An American Abroad

Laos: Elephant Orphanage

Elephant unemployment is a real problem in Laos.

There used to be many, many elephants there — some say upwards of a million. Today there are about 1,600. Many of those that remain work in the logging industry, but now the logging industry is using trucks and other mechanized equipment to do their jobs. These elephants have not lived in the wild and thus cannot be turned loose. They become liabilities for the logging companies that own then, since it can cost $25 a day just to feed one. Sometimes they are killed. Often they are mistreated. And sometimes they are injured or killed by the land mines that are still buried in the Lao countryside from the days of the Vietnam War.

Elephant Village acquires those unemployed elephants, who are generally older animals in their 30s. Their website, which I’ve linked to here, has wonderful biographies of the elephants who live there, obviously written by people who know and love the animals.

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Sometimes the orphanage purchases elephants; sometimes it leases them from the logging companies. (Who knew you could lease an elephant?) Its mission is to rescue and rehabilitate elephants. The people who work there seem strongly dedicated to what they do. There is a veterinary medic who works there full time; elephant veterinarians sometimes fly in from Thailand.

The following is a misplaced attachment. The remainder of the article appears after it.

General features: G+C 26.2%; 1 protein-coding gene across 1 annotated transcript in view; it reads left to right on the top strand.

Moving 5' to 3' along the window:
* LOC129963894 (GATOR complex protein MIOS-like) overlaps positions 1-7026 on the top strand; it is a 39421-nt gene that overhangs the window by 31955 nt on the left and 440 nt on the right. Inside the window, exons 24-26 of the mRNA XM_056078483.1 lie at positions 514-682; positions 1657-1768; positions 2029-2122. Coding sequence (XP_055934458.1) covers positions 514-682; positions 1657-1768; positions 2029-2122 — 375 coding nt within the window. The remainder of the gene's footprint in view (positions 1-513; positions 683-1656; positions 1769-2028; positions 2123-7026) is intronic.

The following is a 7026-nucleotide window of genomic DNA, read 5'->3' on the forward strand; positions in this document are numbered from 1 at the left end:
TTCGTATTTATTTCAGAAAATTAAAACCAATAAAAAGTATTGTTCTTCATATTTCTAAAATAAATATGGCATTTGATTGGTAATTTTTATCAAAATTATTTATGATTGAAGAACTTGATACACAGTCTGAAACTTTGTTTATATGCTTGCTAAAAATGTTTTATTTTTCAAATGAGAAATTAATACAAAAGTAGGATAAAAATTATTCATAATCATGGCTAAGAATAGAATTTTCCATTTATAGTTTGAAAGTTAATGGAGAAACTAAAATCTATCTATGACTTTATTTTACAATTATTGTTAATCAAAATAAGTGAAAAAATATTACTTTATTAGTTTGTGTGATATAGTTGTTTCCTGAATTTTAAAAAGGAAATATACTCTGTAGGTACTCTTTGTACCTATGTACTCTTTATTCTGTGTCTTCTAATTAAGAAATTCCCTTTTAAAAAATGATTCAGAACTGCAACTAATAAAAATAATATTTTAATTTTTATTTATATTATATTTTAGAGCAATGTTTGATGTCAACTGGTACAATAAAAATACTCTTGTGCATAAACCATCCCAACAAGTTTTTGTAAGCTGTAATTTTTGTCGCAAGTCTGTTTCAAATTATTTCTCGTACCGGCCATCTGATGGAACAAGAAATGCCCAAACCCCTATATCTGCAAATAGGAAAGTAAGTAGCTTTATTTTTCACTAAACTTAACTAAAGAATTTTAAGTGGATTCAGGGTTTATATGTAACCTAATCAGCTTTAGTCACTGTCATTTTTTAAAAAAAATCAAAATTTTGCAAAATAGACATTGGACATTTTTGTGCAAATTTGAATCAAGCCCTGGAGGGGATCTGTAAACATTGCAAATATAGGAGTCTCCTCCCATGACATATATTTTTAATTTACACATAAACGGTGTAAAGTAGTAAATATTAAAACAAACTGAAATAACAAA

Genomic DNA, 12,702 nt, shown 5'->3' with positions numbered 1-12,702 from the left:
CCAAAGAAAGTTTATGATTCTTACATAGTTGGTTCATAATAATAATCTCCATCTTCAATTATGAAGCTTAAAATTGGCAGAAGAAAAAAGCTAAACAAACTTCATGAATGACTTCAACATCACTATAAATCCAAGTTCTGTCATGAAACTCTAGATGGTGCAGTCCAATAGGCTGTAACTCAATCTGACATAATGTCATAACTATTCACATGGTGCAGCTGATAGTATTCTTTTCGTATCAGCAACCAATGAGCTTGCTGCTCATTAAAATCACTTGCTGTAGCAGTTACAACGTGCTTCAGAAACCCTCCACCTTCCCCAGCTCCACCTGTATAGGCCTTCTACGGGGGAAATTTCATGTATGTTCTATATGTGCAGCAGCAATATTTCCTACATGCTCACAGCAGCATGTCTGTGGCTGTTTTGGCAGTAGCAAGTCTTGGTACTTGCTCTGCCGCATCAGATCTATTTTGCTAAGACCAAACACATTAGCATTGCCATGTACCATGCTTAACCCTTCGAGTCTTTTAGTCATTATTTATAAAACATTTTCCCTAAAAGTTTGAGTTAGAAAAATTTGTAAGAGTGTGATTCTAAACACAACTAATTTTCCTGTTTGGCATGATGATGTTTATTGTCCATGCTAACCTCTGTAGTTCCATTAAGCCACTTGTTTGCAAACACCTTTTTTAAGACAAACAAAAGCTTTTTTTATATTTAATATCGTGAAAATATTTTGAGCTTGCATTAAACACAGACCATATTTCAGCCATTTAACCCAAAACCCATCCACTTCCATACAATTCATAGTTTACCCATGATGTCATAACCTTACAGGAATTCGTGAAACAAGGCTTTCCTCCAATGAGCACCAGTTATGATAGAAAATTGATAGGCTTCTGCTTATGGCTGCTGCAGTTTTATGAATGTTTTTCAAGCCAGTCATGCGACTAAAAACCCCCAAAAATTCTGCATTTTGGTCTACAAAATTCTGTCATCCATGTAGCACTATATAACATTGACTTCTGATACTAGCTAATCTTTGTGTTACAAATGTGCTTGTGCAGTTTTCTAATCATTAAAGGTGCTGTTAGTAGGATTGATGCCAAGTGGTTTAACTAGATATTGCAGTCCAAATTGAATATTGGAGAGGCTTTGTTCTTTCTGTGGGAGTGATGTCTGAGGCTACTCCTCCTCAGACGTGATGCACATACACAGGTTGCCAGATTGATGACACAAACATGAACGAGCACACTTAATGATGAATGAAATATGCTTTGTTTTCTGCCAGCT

I was able to walk among the elephants, to touch them, to feed them, and even to play with them.

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I felt very privileged to be there with such magnificent creatures. I was struck by how calm they were and how little noise they made when they walked. Their wrinkled skin makes them look older than they are. And maybe I am anthropomorphizing there, but their big expressive eyes seemed to contain a world-weary knowingness.

A few things about the orphanage troubled me — and let me make it clear that this is almost certainly more due to my ignorance than to anything else. One was that when the elephants were among us, they had chains that attached to one leg and to a tree or a post. I understand the reason for the chains, but the image was still disturbing. I also thought that the enclosure where I met Maxi, a one-year old baby who was born there last year, was pretty small for him and his mother, but again there are probably reasons for this that I don’t understand.

The biggest issue I had was that the orphanage gives tourists like me elephant rides. This is probably my most irrational concern, since carrying a few people is hardly a strain for animals who can carry much bigger loads. And what about all those horses I rode when I was younger? Yes, I understand that the orphanage needs tourist dollars to keep itself running and that rides are one way to generate those funds. And I also believe that jobs can be fulfilling to animals just as they can be to humans. But the idea of riding such intelligent, sensitive and endangered creatures seems demeaning to me — that is, it seems to demean the elephants, turning them into larger versions of the ponies that show up at kids’ birthday parties.